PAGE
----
A new study has implicated several genes involved in a variety of bodily functions associated with the hypothalamus, a notoriously difficult-to-study region of the brain. The findings could help clinicians identify potential causes of dysfunction for many important traits regulated by the hypothalamus, such as sleep, stress, and reproduction.
Researchers reporting in ACS Central Science developed a method for imaging lithium in living cells, allowing them to discover that neurons from bipolar disorder patients accumulate higher levels of lithium than healthy controls.
Bipolar disorder (BD) is a debilitating psychiatric disorder characterized by fluctuating periods of depression and mania.
Can specific dietary guidelines help people living with bipolar disorders better manage their health? Maybe someday, according to a new study by Penn State College of Medicine researchers.
Vincent Van Gogh’s struggles with mental illness are often credited as the root of his artistic genius, but a UTHealth psychiatrist says that is just one thing that influenced the work of the world-renowned painter.
Worldwide, 1 in 4 people will suffer from a depressive episode in their lifetime.
While current diagnosis and treatment approaches are largely trial and error, a breakthrough study by Indiana University School of Medicine researchers sheds new light on the biological basis of mood disorders and offers a promising blood test aimed at a precision-medicine approach to treatment.
In new research, scientists at the University of Wisconsin–Madison have found for the first time that disruptions to a particular protein called Akt can lead to the brain changes characteristic of bipolar disorder. The results offer a foundation for research into treating the often-overlooked cognitive impairments of bipolar disorder, such as memory loss, and add to a growing understanding of how the biochemistry of the brain affects health and disease.
The University of Michigan Board of Regents today approved the renaming of the U-M Depression Center for Frances and Kenneth Eisenberg and their family, in recognition of their transformational $30 million total giving to depression research and scholarship.
Clinical depression that sets in at a season’s start and goes into remission at the end is called seasonal affective disorder, or SAD. With a proper diagnosis, effective treatment is available.
University of South Australia scientists have developed the world’s first test to accurately predict mood disorders in people, based on the levels of a specific protein found in the brain.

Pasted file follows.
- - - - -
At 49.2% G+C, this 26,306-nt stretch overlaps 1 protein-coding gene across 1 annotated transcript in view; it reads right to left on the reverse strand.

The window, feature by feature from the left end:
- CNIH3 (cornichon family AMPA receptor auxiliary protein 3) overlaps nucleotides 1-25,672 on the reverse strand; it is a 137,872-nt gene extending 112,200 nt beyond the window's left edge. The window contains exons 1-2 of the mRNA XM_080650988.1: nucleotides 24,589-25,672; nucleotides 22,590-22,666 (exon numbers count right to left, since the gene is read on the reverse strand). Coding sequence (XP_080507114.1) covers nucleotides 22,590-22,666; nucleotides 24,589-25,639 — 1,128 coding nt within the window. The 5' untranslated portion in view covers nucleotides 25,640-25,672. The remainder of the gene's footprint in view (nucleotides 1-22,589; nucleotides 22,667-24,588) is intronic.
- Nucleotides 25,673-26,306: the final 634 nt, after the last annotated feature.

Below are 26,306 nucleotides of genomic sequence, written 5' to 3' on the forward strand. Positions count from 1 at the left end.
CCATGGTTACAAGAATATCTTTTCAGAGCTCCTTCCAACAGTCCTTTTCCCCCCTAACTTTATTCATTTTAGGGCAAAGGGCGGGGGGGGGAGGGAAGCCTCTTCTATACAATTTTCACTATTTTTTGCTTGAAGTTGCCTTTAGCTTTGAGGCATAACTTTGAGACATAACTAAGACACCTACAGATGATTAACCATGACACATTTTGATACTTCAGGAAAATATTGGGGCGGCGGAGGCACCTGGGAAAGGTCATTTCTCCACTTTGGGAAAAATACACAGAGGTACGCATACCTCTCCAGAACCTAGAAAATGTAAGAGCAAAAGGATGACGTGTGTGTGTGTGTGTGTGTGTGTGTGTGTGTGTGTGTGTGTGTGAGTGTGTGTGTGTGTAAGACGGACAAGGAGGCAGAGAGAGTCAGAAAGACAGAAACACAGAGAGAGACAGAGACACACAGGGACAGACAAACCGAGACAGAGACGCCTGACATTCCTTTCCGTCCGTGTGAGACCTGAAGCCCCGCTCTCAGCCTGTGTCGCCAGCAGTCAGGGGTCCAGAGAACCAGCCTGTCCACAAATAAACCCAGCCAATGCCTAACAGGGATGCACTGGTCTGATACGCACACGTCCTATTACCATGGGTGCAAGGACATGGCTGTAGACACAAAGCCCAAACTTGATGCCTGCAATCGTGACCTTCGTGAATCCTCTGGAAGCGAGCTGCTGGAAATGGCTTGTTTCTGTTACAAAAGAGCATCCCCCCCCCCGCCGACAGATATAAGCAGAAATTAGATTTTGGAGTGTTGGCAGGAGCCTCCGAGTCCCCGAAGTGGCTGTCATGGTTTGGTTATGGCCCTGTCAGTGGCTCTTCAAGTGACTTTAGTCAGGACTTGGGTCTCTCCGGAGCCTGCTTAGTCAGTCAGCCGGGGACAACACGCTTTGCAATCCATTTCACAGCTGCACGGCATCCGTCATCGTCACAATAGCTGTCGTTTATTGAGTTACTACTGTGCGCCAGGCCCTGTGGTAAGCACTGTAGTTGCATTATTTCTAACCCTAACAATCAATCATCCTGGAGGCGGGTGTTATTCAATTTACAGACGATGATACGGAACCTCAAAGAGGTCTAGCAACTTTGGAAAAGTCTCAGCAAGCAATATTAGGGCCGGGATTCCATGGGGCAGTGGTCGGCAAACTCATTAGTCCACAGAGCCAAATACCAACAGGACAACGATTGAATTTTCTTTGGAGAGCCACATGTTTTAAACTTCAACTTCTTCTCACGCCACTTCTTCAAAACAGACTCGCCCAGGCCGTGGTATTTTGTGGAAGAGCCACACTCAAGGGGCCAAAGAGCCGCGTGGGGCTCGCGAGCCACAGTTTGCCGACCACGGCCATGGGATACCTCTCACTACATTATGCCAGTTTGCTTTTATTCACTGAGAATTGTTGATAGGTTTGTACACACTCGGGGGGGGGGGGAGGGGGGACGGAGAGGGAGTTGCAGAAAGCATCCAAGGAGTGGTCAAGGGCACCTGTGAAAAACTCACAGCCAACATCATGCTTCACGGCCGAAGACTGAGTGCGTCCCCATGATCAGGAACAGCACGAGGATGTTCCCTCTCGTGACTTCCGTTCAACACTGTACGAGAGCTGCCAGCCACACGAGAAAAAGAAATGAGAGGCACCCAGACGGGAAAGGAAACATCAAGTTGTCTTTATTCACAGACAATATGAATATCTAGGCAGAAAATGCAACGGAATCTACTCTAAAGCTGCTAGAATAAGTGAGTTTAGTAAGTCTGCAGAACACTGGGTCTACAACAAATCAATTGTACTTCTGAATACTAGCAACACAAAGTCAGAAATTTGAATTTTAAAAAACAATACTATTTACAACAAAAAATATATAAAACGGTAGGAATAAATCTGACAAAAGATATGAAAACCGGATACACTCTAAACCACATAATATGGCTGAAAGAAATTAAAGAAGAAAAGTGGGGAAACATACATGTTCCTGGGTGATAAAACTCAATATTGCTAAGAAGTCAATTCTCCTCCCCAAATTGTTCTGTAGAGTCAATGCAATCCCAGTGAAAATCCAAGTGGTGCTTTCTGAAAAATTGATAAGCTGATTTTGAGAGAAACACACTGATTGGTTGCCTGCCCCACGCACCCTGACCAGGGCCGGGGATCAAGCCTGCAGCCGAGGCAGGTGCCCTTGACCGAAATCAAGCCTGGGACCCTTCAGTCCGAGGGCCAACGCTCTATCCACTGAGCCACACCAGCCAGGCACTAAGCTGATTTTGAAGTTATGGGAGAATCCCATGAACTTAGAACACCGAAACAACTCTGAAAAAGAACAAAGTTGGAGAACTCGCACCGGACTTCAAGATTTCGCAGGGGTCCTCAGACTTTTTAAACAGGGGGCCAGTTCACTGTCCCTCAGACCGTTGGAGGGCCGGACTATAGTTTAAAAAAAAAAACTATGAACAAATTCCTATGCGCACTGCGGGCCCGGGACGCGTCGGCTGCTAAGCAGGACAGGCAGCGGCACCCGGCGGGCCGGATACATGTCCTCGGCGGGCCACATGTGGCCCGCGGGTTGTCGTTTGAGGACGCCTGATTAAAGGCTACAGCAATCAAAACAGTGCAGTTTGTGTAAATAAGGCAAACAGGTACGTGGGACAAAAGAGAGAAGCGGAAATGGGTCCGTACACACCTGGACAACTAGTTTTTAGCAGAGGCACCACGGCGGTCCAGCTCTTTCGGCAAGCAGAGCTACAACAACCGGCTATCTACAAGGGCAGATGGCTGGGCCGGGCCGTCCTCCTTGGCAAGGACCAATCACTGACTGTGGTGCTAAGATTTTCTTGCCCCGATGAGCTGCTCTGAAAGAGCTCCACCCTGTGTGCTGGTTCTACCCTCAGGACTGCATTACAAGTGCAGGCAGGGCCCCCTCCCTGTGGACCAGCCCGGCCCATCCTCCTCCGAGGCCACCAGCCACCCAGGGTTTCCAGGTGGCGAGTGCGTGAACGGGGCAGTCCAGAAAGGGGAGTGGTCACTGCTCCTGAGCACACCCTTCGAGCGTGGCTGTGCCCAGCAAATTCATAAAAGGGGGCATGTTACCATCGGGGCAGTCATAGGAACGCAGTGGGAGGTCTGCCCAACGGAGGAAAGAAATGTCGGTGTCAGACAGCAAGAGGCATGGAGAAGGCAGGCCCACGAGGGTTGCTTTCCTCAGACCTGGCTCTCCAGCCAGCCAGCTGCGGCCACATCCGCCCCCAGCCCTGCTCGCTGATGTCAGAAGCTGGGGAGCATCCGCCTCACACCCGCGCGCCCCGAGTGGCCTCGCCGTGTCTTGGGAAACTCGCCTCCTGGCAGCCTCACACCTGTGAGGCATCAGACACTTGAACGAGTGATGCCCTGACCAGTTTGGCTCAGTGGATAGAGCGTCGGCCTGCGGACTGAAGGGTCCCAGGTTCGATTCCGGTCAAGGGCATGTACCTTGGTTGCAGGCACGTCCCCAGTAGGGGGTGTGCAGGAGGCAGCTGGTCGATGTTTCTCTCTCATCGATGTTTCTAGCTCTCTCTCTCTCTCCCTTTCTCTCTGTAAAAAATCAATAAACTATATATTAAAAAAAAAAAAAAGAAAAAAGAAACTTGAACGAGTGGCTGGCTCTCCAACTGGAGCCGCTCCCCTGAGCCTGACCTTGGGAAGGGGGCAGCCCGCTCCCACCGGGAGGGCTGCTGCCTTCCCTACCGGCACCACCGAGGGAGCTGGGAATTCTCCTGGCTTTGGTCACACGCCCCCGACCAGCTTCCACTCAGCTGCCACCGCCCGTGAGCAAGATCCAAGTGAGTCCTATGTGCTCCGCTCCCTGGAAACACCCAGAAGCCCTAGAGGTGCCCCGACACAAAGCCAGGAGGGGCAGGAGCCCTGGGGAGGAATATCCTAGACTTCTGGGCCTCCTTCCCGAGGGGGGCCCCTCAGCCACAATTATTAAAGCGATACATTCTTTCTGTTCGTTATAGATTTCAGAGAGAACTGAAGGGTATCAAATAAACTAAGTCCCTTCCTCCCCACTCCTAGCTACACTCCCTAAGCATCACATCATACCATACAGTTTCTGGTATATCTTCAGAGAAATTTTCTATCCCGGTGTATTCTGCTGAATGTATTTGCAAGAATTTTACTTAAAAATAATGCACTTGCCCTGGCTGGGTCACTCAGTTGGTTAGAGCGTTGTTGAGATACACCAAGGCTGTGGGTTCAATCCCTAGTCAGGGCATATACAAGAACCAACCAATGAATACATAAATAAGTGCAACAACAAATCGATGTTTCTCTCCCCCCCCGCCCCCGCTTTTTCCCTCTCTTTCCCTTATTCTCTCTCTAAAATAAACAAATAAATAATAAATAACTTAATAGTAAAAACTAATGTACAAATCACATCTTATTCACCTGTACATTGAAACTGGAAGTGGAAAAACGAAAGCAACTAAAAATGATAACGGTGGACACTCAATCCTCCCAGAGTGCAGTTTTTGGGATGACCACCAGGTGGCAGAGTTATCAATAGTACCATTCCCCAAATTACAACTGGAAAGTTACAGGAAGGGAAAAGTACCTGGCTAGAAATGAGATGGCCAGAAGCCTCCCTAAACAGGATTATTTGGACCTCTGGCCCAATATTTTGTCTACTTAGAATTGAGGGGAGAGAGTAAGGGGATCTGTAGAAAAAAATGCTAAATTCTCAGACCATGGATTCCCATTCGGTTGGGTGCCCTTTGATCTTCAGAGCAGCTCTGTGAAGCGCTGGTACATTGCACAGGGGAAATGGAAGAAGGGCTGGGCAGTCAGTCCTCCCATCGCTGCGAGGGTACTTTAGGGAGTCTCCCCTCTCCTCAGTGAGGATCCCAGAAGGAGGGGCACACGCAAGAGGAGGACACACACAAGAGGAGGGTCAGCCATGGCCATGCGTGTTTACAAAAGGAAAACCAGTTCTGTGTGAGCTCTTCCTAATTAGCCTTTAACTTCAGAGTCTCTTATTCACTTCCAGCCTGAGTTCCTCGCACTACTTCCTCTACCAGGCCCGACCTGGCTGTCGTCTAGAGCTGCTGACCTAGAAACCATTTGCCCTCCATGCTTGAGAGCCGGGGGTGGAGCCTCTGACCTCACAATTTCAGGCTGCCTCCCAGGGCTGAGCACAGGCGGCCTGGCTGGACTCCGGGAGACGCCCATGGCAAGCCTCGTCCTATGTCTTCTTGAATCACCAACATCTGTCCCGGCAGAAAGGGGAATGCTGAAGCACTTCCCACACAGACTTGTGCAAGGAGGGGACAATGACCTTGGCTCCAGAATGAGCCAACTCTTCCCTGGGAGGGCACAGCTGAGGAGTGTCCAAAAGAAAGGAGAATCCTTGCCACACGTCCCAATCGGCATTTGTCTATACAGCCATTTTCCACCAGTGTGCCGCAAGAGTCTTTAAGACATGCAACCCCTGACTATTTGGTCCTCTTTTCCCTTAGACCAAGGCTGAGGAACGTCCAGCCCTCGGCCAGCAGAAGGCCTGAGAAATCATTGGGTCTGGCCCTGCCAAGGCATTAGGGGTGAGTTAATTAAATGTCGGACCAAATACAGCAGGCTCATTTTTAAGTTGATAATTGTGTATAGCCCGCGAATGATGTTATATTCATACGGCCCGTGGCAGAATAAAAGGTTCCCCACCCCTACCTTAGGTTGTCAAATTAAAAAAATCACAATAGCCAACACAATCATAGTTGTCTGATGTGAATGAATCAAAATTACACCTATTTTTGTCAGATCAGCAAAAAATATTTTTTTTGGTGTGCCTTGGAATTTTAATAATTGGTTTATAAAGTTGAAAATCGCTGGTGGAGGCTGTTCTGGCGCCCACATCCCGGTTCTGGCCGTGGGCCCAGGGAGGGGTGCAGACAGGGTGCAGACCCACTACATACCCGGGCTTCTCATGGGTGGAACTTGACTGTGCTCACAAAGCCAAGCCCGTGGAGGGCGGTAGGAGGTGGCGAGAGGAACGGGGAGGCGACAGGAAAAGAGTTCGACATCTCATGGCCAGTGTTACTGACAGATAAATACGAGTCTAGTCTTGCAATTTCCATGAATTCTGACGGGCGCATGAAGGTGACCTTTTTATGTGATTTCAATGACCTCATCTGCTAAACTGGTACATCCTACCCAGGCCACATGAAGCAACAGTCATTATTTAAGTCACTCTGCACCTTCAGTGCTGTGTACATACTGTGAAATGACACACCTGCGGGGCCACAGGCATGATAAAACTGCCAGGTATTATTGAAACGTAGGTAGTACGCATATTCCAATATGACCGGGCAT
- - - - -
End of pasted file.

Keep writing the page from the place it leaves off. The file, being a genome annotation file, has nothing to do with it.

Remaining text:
ALCEDIAG, one of 3 finalists for the “Disruptive Technology Award” at the annual AACC meeting 2020, will be holding a press conference to announce a game-changing technology and diagnostic tool for precision medicine in psychiatry: EDIT-BTM, the very first blood test for a high-performance differential diagnosis of unipolar depression and bipolar disorder.
A review of 39 randomized clinical trials by scientists from UCLA and their colleagues from other institutions has found that combining the use medication with psychoeducational therapy is more effective at preventing a recurrence of illness in people with bipolar disorder than medication alone.
UC Davis MIND Institute researchers found an unexpected spectrum of mental illnesses in patients with a rare gene mutation. These patients had a “double hit” condition that combined features and symptoms of fragile X syndrome and premutation disorder, in addition to a range of psychiatric symptoms. The findings revealed the need for clinicians to consider the complexities of the co-existing conditions of patients with both psychological and fragile X associated disorders.
The University of Illinois at Chicago has received $5.9 million from the National Institute of Mental Health for two studies that will use cognition data to predict relapses in mood disorders.
A new study finds that an interactive voice application using artificial intelligence is as accurate at tracking the wellbeing of patients being treated for serious mental illness as their physicians.
In a UCLA-led study, children and adolescents with a high risk for developing bipolar disorder stayed healthier for longer periods when their family members participated in their psychotherapy sessions.